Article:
Seriously, speaking as someone who drinks soy lattes and is happy to cook gluten-free (and is who certainly not ‘rich’ in an Australian sense), does anyone really think that food intolerances are much more than a rich (in a global sense) affectation?

I avoid milk, and I find it disgusting, but I know I’m being precious and only because I can afford to be so. How many people out there are deluding themselves that they really wouldn’t be healthy if they gobbled gluten and lactose?

Also, what kind of evolutionary impact are we having? Are we becoming the first species to mass auto-select?

Don Arthur
Don Arthur
12 years ago

I’ve heard that people who avoid meat often come to see it as disgusting.

I know a few people who really do have coeliac disease. It makes sense for them to avoid gluten.

Andrew Norton
Andrew Norton
12 years ago

It’s likely that educated parents are simply more aware of possible causes of food issues, and take more steps to have them diagnosed. I have one (fructose malabsorption) which few people know about, including GPs. I only worked it out because my sister, who also has coeliac, was diagnosed with it, and was told that any siblings should also be tested. Changing my diet significantly reduced symptoms.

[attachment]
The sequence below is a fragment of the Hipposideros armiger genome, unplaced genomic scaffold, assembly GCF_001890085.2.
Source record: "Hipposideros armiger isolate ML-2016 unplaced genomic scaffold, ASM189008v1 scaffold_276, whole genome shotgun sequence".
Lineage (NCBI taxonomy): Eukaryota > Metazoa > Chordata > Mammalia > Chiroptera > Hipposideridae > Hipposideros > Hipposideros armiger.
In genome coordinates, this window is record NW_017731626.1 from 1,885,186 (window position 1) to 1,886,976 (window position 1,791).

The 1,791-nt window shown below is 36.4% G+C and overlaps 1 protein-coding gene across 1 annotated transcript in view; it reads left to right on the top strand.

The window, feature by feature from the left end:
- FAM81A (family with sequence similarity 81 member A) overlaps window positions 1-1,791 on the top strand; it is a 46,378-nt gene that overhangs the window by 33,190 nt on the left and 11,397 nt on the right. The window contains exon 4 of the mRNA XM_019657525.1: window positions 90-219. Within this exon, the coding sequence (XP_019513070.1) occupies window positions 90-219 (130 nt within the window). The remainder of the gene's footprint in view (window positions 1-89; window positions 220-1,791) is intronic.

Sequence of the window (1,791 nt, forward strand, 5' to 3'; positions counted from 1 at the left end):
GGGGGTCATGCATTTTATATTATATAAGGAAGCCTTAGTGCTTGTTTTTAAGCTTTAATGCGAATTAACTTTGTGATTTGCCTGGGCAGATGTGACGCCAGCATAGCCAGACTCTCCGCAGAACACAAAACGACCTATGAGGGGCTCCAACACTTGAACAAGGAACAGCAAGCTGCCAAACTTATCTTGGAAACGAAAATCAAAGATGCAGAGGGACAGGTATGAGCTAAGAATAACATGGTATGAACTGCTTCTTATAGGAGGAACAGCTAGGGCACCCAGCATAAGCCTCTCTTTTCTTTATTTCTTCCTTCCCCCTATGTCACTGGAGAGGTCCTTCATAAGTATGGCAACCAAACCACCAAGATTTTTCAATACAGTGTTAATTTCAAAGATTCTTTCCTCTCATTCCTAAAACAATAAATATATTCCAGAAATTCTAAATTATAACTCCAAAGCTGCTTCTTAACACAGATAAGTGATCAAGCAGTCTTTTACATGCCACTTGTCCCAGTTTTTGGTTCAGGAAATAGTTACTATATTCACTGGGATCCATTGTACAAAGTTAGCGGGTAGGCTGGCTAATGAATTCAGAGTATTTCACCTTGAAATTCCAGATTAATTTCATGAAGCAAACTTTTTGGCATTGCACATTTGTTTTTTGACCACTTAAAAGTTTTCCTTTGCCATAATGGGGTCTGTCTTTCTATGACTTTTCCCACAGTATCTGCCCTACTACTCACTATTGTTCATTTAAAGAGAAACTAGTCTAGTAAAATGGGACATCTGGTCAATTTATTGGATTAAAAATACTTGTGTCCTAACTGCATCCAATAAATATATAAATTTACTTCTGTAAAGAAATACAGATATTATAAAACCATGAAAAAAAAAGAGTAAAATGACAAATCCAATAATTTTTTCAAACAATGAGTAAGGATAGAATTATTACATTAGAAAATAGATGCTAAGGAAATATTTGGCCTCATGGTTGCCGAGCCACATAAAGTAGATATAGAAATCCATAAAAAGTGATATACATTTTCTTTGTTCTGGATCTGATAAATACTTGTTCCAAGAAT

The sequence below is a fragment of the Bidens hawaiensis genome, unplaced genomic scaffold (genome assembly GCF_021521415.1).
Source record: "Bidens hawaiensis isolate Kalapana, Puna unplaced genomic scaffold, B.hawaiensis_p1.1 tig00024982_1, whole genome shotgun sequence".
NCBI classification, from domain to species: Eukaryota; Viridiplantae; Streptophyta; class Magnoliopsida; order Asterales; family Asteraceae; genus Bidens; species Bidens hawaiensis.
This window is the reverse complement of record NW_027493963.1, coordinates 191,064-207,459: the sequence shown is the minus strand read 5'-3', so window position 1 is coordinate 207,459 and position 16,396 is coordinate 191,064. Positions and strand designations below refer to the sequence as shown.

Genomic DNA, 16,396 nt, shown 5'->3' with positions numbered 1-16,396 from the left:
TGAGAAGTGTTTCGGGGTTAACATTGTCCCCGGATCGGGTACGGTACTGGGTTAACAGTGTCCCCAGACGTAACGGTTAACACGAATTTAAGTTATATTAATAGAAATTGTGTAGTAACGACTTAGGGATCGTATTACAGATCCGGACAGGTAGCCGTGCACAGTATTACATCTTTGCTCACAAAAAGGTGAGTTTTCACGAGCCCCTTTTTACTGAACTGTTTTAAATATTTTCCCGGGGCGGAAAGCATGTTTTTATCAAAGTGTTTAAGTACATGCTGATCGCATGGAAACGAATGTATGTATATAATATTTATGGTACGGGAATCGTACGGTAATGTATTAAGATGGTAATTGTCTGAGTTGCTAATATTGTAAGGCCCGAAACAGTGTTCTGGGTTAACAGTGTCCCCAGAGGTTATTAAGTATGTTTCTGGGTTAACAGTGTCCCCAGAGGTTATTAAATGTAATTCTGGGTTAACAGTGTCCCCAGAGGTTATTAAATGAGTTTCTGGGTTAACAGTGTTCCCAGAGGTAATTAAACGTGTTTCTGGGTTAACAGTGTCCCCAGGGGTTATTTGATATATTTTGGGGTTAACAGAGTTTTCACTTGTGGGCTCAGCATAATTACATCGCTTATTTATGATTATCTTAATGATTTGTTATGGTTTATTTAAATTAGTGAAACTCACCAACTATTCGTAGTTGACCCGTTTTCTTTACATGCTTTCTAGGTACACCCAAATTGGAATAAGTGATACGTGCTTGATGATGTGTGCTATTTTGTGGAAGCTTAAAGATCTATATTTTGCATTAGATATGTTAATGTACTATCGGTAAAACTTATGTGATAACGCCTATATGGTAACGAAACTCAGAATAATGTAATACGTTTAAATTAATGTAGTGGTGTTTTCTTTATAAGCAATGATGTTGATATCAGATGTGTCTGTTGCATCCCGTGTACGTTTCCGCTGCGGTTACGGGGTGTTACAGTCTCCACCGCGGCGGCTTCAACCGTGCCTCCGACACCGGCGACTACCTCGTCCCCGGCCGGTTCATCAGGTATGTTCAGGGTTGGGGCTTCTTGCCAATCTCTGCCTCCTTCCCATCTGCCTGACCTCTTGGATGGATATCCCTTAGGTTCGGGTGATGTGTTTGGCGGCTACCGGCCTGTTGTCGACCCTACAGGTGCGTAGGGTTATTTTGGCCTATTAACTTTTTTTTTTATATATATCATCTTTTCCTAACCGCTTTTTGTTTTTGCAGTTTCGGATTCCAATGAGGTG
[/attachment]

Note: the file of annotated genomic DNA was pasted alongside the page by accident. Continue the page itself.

Don Arthur
Don Arthur
12 years ago

Its likely that educated parents are simply more aware of possible causes of food issues, and take more steps to have them diagnosed.

You’d expect educated parents to be more aware of adverse reactions to food. You’d also expect them to be more able to communicate their suspicions to a health professional and, as a result, get treatment.

A common claim in the medical literature is that far more people think they suffer from food allergies than actually do. But a response to this is that when people say ‘allergy’ they actually mean something more general — an adverse reaction to food (ie non-immune reactions as well as immune system reactions).